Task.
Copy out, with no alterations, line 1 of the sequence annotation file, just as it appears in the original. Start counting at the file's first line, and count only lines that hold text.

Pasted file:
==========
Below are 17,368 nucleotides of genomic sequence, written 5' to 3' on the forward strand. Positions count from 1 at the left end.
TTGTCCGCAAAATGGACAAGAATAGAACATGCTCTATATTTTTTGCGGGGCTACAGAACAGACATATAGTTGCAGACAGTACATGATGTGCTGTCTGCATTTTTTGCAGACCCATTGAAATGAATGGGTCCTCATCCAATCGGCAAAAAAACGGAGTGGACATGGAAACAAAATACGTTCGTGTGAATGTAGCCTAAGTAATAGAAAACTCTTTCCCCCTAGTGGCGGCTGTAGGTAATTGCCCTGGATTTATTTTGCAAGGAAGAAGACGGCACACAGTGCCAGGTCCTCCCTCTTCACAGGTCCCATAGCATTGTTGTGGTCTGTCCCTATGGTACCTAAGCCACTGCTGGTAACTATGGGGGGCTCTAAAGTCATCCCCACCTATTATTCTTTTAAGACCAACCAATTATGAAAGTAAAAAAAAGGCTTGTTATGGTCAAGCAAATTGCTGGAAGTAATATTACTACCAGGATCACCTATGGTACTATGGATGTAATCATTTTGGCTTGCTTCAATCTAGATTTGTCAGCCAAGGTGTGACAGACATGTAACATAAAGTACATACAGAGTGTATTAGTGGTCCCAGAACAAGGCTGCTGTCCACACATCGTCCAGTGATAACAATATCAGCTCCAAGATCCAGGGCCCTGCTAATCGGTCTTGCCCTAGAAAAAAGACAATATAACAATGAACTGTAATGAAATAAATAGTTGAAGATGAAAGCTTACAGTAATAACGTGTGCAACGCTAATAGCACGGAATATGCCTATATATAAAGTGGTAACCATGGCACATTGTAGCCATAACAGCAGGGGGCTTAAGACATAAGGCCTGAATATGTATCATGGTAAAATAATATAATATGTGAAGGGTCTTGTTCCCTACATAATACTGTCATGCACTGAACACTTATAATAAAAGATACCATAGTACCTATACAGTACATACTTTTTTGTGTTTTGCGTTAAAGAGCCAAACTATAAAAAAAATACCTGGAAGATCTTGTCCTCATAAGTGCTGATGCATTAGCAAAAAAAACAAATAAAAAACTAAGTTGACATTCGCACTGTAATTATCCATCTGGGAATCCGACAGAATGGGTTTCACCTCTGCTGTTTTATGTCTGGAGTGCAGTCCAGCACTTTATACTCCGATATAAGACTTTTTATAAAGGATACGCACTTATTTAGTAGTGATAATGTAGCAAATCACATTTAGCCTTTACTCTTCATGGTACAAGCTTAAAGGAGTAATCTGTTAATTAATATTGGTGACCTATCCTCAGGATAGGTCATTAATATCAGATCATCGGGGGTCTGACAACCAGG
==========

Below are 17,368 nucleotides of genomic sequence, written 5' to 3' on the forward strand. Positions count from 1 at the left end.